Lanthanides: Definition & Properties

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  • 0:02 Introducing the Lanthanides
  • 1:20 What Is a Lanthanide?
  • 3:16 Properties of Lanthanides
  • 3:59 Uses of Lanthanides
  • 4:24 Lesson Summary
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Lesson Transcript
Instructor: Danielle Reid

Danielle has taught middle school science and has a doctorate degree in Environmental Health

Did you know that elements in the lanthanide family are used for the production of items such as colored glasses, cameras and binoculars? Continue reading to learn about this interesting family of elements and properties.

Introducing the Lanthanides

If you're looking for elements in the lanthanide family, a good place to start would be in the earth's crust. Elements found in the earth's crust are called rare earth metals, and lanthanide elements are good examples of these.

Let's step back in time a moment - to the year 1787 in Ytterby, Sweden, to be precise. An earth mineral ore called Gadolinite is discovered. Fast forward to 1794, and a scientist named Gadolin extracts the element yttria, later called yttrium, from this ore. In 1803, scientists Berzelius and Klaproth realize a different element called cerium could be extracted from the same ore.

Would you believe, over time, all 15 lanthanide elements were extracted and separated from this one ore? It's true! In fact, this method of discovery for lanthanide elements led to their classification as rare earth metals. This is plausible given their discovery in an earth mineral ore.

Now, it's worth noting the word 'rare' is not 100% applicable to our friends the lanthanides. These elements are not technically rare as they are quite abundant in nature. But what exactly is a lanthanide? Let's define the term.

What Is a Lanthanide?

Lanthanides are a family of 15 chemical elements whose atomic numbers range from 57 to 71. The 15 elements include: lanthanum (La), cerium (Ce), praseodymium, (Pr), neodymium (Nd), promethium (Pm), samarium (Sm), europium (Eu), gadolinium (Gd), terbium (Tb), dysprosium (Dy), holmium (Ho), erbium (Er), thulium (Tm), ytterbium (Yb), and lutetium (Lu).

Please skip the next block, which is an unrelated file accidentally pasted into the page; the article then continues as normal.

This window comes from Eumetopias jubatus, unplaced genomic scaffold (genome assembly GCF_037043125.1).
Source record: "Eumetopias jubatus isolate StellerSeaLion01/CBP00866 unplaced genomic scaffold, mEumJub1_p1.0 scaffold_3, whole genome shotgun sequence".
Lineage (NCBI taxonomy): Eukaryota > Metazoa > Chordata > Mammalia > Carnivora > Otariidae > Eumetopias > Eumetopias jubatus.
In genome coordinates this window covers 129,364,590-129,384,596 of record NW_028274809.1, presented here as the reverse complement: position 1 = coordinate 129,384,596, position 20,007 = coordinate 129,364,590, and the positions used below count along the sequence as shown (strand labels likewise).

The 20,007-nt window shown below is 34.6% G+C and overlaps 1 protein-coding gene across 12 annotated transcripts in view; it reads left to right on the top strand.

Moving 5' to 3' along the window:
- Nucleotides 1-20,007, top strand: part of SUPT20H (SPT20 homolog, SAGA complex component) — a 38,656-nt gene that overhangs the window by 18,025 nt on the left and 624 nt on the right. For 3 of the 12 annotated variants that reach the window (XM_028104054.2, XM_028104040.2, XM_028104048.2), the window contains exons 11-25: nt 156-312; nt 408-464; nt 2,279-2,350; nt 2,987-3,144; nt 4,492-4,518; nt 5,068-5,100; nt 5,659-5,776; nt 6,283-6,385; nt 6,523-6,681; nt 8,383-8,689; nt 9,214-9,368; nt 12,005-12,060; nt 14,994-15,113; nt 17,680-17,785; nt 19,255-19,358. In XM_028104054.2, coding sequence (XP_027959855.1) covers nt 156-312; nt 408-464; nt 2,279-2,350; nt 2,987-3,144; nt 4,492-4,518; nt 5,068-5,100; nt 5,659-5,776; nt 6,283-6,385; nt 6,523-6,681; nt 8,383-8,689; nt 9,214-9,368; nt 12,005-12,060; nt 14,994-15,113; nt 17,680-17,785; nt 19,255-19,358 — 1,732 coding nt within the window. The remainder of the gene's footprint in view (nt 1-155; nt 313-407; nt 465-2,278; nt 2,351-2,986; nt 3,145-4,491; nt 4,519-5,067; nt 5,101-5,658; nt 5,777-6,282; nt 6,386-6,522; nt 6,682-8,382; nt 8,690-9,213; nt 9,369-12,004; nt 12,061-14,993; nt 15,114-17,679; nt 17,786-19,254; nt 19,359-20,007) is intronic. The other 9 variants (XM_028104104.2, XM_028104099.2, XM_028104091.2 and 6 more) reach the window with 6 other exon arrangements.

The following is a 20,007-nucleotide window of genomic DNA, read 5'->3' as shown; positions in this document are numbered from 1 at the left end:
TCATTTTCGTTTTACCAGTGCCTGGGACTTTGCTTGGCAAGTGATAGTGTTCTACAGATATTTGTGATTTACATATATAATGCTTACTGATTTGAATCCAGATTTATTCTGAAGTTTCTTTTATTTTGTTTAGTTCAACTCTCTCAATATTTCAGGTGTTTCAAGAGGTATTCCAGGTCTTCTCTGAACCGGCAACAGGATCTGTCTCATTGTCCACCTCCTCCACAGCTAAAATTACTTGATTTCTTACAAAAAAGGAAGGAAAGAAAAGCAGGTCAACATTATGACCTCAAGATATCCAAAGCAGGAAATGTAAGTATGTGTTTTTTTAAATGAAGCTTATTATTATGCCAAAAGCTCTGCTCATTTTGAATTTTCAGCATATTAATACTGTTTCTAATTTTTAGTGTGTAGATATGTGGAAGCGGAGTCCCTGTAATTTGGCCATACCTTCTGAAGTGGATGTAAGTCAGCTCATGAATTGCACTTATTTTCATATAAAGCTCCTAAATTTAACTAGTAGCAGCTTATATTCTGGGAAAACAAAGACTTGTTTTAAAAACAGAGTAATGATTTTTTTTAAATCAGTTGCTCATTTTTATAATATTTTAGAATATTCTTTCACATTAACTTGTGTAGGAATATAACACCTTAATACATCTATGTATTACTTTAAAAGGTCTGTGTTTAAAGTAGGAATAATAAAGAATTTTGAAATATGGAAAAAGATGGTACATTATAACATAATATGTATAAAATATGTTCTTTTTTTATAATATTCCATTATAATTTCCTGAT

You may encounter fellow scientists referring to a lanthanide as a rare earth metal. This is the perfect name, given that's it's found in the earth's crust. Looking at the periodic table, lanthanides are found in period 6, which is the light pink row at the bottom. Be careful not to confuse the lanthanides with their neighbor the actinide family, which is period 7, or the dark pink row below the lanthanides.

Standard Periodic Table
periodic table

A great way to ensure you are looking at lanthanides is to pay attention to the first element in the row. You will see the first element in lanthanides has an atomic symbol of La. This also happens to be the first two letters in the name lanthanide. Hence, if you ever forget where the lanthanides are located, pay attention to the atomic symbol of La and you can't go wrong!

There are a few characteristics of lanthanides that are certainly worth mentioning. First is their oxidation state. Lanthanides are known to adopt the oxidation state of +3. They tend to be most stable at this state. Oxidation state is a calculated value used to show the number of electrons lost or gained. Second, the 15 elements in the lanthanide family all possess similar physical properties. Let's discuss those now.

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